Moreover, in the Republic of Congo former French colony the Cabindans are also present on the national political scene, even occupying important, high-level positions such as Prime Minister Alfred Raoul and Antoine Dacosta or President Alfred Raoul as an interim president in Their nationalism at that time could be called rather micronationalism, although sometimes encouraged by the Congo-Brazzaville26 elites, it was not a threat to the Portuguese, as their form of protests was rather verbal The main strategy of separatists is the internationalization of the Cabinda question.
To achieve this goal, there have been a number of efforts to involve former metropolis in the process again, with a declared aim of persuading the Portuguese state to resume its supervisory role in accordance with the famous Simulambuco Treaty. This strategy seems to have a little chance of success, because whatever political option governs in Lisbon, it cannot afford to openly confront Angola on this issue in the situation of the increasing Portuguese commercial interests and their importance, especially now in the time of economic crisis Although in there was a ceasefire signed by the Angolan government and one of the separatist groups — FLEC-Renovada.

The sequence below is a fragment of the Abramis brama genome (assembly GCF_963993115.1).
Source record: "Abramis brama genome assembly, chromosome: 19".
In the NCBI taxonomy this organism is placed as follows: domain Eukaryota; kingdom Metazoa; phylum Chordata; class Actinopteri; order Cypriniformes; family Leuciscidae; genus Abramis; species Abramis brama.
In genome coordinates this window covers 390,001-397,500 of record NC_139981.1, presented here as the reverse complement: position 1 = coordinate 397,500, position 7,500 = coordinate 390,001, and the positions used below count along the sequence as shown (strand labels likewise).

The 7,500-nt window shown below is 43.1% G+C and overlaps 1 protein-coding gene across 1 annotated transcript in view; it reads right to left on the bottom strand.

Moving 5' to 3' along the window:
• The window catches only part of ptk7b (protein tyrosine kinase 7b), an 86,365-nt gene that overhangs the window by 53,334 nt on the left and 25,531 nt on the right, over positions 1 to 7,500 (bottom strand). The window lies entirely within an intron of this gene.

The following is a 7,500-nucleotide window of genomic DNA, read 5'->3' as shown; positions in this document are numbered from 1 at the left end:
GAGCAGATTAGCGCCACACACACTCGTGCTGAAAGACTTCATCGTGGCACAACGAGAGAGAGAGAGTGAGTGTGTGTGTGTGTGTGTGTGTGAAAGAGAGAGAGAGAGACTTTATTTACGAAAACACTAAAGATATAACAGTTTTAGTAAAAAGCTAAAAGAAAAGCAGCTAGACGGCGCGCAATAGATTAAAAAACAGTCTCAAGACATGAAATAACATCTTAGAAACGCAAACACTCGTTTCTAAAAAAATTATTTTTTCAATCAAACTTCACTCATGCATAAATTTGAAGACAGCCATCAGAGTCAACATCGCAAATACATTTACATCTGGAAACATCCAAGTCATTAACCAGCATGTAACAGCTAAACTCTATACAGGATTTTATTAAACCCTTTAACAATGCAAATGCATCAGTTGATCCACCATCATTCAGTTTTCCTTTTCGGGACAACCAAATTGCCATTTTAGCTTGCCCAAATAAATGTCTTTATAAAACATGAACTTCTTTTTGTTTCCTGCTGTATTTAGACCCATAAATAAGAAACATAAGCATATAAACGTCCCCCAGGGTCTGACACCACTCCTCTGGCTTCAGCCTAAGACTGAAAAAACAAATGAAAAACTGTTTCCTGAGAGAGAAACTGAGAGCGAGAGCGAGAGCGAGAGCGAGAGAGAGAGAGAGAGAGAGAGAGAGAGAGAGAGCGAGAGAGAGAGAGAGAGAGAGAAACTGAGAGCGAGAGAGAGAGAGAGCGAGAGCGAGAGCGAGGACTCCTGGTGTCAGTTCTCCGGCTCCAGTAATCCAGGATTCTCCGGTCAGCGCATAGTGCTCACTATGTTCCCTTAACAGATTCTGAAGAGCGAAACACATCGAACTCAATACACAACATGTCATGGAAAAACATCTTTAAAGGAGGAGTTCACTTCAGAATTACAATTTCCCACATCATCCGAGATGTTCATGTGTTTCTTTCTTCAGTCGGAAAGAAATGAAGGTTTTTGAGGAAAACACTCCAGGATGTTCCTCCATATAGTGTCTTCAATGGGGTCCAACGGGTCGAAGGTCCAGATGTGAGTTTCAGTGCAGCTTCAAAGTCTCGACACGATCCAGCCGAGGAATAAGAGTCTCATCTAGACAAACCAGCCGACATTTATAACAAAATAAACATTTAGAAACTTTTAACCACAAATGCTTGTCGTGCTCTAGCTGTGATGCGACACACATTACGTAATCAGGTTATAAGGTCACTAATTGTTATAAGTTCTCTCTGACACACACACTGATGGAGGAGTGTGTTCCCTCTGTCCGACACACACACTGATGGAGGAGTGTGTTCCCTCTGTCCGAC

The most radical factions of FLEC attempt to maintain the military pressure on the ground.
This event overshadowed the situation in the Cabinda itself, becoming a good excuse for the Angolan security forces to conduct arbitrary detentions among Cabindan intelligentsia and critics of the MPLA rules, as well as the acts of violence toward the people accused of sympathizing with FLEC. This issue was raised repeatedly in the reports 28 Tony Hodges, op. However, it must be also stressed that the incident with the Togolese football team was not an isolated case.
During the last 20 years different factions of FLEC used such means of violence as hostage-taking and kidnapping activities, not only to pursue their political aims, but also because of the economic reasons, what can be considered as an ordinary criminal act Southern Sudanese resistance groups split and fought many times against each other.